Beirut boils with anger against the government, Macron visits, promises help
Enraged people shouted “revolution”!
French President Emmanuel Macron on Thursday landed in Beirut amidst grief and fury. He pledged support to the blast-shaken city and sought a change in the graft-ridden governance following the massive devastation caused by an explosion.
“Lebanon is not alone,” he tweeted. He said France would coordinate relief measures provided by countries across the world. Around 137 people died thousands were injured and caused extensive damage in the explosion, said an Arabnews report.
However, the French president warned that Lebanon — already facing a severe economic crisis and political upheaval — would “continue to sink” if urgent reforms are not executed.
People are boiling with anger over the calamity resulted due to a huge stock of ammonium nitrate which was lying in a dilapidated portside warehouse — indicating the deep rot in their government machinery.
Macron surveyed the explosion site, which has been reduced to a barren land of ruins, debris and rubble, where seawater is inundated in a 140-m crater.
Enraged people shouted slogans against their “terrorist” leaders and seeking “an end to the regime” through a “revolution”!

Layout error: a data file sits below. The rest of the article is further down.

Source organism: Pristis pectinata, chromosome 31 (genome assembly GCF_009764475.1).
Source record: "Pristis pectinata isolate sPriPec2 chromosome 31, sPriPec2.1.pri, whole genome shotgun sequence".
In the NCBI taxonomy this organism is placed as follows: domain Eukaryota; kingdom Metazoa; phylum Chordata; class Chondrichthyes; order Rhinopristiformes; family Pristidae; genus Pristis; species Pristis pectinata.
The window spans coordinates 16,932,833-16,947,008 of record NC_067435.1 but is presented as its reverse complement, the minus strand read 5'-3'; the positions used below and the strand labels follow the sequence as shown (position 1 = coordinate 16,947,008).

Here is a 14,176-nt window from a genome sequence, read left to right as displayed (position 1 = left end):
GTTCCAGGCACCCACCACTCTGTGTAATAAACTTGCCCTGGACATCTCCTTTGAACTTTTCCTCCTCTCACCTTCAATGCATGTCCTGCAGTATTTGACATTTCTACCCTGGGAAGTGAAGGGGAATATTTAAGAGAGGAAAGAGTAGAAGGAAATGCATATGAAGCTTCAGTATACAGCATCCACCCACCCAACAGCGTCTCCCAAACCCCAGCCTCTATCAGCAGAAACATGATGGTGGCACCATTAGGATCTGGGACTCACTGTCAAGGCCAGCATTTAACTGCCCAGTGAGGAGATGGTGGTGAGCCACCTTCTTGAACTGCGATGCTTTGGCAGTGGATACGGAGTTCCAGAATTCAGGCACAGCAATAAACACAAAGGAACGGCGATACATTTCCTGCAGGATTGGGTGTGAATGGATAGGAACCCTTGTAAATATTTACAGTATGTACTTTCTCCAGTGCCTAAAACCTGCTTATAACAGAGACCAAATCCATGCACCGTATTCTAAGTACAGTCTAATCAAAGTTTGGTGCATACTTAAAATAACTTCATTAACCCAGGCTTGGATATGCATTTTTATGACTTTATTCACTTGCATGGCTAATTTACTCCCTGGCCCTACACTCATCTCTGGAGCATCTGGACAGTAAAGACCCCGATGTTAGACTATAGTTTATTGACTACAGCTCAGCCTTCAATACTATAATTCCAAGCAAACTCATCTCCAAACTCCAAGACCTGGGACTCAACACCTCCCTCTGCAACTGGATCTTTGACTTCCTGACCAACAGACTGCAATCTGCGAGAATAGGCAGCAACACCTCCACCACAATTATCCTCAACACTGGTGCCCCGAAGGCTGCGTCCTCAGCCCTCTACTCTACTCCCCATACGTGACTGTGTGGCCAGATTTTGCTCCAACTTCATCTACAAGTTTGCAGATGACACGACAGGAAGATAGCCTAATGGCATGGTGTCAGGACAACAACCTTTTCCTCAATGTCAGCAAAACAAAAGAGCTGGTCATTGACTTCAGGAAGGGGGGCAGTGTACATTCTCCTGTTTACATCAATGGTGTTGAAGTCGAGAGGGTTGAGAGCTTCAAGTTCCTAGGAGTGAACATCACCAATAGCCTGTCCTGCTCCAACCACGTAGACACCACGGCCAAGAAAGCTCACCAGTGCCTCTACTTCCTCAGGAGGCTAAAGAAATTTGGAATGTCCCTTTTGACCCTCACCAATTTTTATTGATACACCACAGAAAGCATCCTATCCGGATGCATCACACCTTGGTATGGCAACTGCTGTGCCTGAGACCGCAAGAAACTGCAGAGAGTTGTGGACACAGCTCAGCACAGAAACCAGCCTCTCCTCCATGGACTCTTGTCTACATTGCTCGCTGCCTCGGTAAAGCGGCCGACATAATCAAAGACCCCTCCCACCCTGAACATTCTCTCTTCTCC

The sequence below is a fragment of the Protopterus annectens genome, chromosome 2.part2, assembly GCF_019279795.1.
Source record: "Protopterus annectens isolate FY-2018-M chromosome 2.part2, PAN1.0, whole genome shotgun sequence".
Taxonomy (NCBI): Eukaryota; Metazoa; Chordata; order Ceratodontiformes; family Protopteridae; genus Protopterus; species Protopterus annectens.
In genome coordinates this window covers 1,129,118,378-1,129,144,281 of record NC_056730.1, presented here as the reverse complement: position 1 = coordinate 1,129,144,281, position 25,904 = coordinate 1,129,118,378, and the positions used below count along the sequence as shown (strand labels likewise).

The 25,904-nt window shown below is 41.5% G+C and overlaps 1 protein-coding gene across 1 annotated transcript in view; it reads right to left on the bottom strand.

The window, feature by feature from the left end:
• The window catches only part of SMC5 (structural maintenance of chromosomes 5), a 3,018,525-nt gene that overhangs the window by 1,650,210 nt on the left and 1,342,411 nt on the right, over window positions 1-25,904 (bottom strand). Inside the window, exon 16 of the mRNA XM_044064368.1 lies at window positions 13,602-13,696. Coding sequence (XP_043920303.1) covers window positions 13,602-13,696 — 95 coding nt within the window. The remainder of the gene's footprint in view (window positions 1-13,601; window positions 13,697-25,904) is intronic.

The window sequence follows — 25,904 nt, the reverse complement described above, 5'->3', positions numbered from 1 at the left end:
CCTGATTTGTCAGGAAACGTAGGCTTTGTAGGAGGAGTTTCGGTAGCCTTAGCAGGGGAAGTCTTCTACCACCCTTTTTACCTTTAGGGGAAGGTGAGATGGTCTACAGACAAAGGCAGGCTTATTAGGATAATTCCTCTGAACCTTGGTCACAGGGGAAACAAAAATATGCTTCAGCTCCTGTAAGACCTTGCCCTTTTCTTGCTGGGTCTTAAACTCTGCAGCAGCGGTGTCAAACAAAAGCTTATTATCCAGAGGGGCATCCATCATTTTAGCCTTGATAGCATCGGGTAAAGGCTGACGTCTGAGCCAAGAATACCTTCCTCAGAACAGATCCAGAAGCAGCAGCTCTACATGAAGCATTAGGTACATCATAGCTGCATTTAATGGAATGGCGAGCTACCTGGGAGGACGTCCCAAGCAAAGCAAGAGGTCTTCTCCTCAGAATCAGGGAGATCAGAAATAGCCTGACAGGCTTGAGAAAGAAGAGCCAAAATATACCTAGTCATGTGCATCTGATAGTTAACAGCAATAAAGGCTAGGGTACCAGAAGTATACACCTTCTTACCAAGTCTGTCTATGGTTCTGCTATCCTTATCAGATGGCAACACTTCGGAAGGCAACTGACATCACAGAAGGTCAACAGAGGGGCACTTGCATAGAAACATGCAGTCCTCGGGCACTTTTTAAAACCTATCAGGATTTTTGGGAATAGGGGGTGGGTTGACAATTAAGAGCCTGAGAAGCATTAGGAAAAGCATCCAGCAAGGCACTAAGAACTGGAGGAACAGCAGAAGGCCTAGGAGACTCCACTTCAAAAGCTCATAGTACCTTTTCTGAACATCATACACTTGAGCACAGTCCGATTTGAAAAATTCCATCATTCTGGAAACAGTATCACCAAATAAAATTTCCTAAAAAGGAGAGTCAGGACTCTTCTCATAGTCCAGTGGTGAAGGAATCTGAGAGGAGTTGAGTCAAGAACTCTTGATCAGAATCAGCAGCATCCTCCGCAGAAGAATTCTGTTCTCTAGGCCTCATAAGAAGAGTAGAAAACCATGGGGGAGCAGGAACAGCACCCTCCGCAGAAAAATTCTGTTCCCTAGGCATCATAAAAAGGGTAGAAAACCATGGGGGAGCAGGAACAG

The impact of the blast was so massive that it was experienced in neighbouring countries. The mushroom-shaped cloud reminded people of the Hiroshima tragedy.
Lebanese described it as “Apocalypse,” “Armageddon”. The explosion dwarfed all the acts of violence the country had gone through in the past
The number of dead would increase as rescue operations continued. The city governor said around 300,000 people had rendered homeless, which would cost over three billion dollars. Officials said a fire triggered 2,750 tons of ammonium nitrate fertilizer stored for years in the godown.
“We can’t bear more than this. This is it. The whole system has got to go,” said Mohammad Suyur.
Prime Minister Hassan Diab and President Michel Aoun said the culprits would be arrested. However, people have lost trust in institutions. The disaster could threaten what activists called a hereditary kleptocracy.
“Lebanon’s political class should be on guard in the weeks ahead,” wrote Faysal Itani of the Center for Global Policy in The New York Times. “Shock will inevitably turn to anger.”
“An independent investigation with international experts is the best guarantee that victims of the explosion will get the justice they deserve,” said Human Rights Watch.